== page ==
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Old 06-20-2018, 01:02 PM
NYCMS NYCMS is offline
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Join Date: Sep 2017
Posts: 281
Originally Posted by 33girl View Post
To play devils advocate (or maybe just devil):

Perhaps when it was mandatory that pledges showed up at everything - every meeting, every mixer, every sisterhood event - it made it easier for those shy ones to make friends. You didn’t have to worry about who would show up to something, because you knew who would - everyone! If you miss one event, you miss a chance to make friends and bond, and it snowballs from there. I know I did things as far as putting myself out there socially (in both my pledge times) that I wouldn’t have had the guts to do only months earlier, because I had to. I’m so glad I did!

Good point. And re: the earlier poster's post (the one with the quote), I wonder about a few other things.

1) At many schools, pledge classes are so large I think girls get lost...ironically you'd think the more girls, the easier to make friends, but sometimes it might be the reverse.
2) More students go out of state these days so imagine you're the one gal from Arizona in a pledge class in Kansas while most of your pledge class are Kansas girls who know each other already...almost like breaking into a clique.
3) Expectations. I think this is key - kids today are used to getting everything instantly (technology) so they unconsciously transfer that to making friends. Technology has skewed their social habits and expectations and that's changed how they view relationships to some degree, I think as they have expectations of things happening "instantly" and "easily." They makes friends via social media, yet they never meet in person - just chat online. They spend hours texting or Snapchat-ing their local friends. I've seen kids texting each other while sitting in the same room.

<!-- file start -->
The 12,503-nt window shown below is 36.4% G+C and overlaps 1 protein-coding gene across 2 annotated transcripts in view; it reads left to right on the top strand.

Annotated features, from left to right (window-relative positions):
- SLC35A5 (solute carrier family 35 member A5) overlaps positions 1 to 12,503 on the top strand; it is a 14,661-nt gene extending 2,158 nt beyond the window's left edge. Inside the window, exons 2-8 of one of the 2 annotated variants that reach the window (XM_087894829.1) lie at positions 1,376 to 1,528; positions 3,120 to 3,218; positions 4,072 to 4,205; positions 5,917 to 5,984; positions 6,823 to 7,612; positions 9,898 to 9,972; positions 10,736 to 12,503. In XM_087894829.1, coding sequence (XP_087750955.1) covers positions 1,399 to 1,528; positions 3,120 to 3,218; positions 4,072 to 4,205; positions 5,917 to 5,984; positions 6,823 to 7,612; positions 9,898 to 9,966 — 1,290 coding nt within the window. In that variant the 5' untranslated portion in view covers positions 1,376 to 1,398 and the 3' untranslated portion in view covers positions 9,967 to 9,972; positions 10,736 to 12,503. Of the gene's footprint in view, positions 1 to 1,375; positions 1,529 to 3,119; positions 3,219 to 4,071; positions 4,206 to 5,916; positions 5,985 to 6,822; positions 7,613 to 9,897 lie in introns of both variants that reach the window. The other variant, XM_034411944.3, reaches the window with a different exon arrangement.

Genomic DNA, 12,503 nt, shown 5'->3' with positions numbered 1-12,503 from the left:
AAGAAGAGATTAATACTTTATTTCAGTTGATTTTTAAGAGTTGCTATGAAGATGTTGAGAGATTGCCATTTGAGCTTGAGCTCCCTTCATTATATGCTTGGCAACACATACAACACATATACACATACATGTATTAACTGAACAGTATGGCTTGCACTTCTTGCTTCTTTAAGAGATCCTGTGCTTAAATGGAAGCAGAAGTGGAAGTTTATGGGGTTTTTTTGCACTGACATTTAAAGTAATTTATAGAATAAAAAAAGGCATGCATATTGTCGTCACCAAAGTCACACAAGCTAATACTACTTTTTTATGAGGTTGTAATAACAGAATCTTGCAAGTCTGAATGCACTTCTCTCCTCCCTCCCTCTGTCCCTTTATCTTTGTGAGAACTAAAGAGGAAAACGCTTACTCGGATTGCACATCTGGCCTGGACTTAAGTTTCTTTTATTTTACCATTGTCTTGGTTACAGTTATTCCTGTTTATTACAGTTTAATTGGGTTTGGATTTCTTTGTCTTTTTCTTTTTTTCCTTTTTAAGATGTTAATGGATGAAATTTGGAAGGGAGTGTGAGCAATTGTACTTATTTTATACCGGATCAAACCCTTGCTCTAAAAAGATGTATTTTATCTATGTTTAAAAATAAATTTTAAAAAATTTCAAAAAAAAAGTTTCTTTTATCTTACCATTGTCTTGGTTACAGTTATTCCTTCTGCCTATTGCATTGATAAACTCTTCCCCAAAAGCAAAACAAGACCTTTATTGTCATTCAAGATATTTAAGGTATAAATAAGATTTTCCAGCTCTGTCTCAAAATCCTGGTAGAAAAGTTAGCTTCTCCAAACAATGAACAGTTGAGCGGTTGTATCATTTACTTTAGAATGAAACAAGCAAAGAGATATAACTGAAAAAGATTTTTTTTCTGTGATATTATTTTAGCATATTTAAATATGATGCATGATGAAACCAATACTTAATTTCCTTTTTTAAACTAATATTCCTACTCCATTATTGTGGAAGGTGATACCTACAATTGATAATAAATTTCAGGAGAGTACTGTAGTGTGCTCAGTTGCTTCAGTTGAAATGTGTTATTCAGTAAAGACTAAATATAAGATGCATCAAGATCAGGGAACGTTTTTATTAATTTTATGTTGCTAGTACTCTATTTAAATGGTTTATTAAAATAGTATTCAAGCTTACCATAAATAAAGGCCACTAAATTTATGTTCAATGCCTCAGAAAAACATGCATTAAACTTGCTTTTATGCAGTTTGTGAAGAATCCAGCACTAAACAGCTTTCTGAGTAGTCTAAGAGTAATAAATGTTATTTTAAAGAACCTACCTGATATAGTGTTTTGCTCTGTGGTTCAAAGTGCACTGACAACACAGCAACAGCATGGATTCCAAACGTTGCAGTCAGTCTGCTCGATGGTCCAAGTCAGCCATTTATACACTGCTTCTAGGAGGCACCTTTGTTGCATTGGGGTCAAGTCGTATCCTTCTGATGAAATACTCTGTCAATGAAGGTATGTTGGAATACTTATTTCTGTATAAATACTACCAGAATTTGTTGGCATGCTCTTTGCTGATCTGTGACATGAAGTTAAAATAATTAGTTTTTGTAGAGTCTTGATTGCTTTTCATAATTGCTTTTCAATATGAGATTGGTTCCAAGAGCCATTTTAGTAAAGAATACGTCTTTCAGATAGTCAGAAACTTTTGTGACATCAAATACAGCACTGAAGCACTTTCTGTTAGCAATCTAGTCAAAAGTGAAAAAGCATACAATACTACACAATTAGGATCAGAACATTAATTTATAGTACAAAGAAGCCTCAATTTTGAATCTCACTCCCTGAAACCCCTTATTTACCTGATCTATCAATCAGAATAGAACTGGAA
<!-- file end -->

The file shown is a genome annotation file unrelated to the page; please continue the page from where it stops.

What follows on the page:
This is one reason why I think girls de-pledge so easily these days...when I was in school one never did that unless there was a super serious reason. Now I hear of girls who are nonchalant about it, "I just didn't feel it." Well, "feeling the love" takes time but many girls aren't used to having to give things time due to how technology makes everything so immediate. Oddly enough, we are more connected than ever via technology, but from a mental health perspective, we're more disconnected, hence the dramatically rising rates of depression, anxiety and suicide, among adolescents, college kids and young adults (and older). So many great kids out there, but so many that face real challenges, hence the "failure to thrive" young adult that we in behavioral health see all too often today.

Last edited by NYCMS; 06-20-2018 at 10:00 PM.
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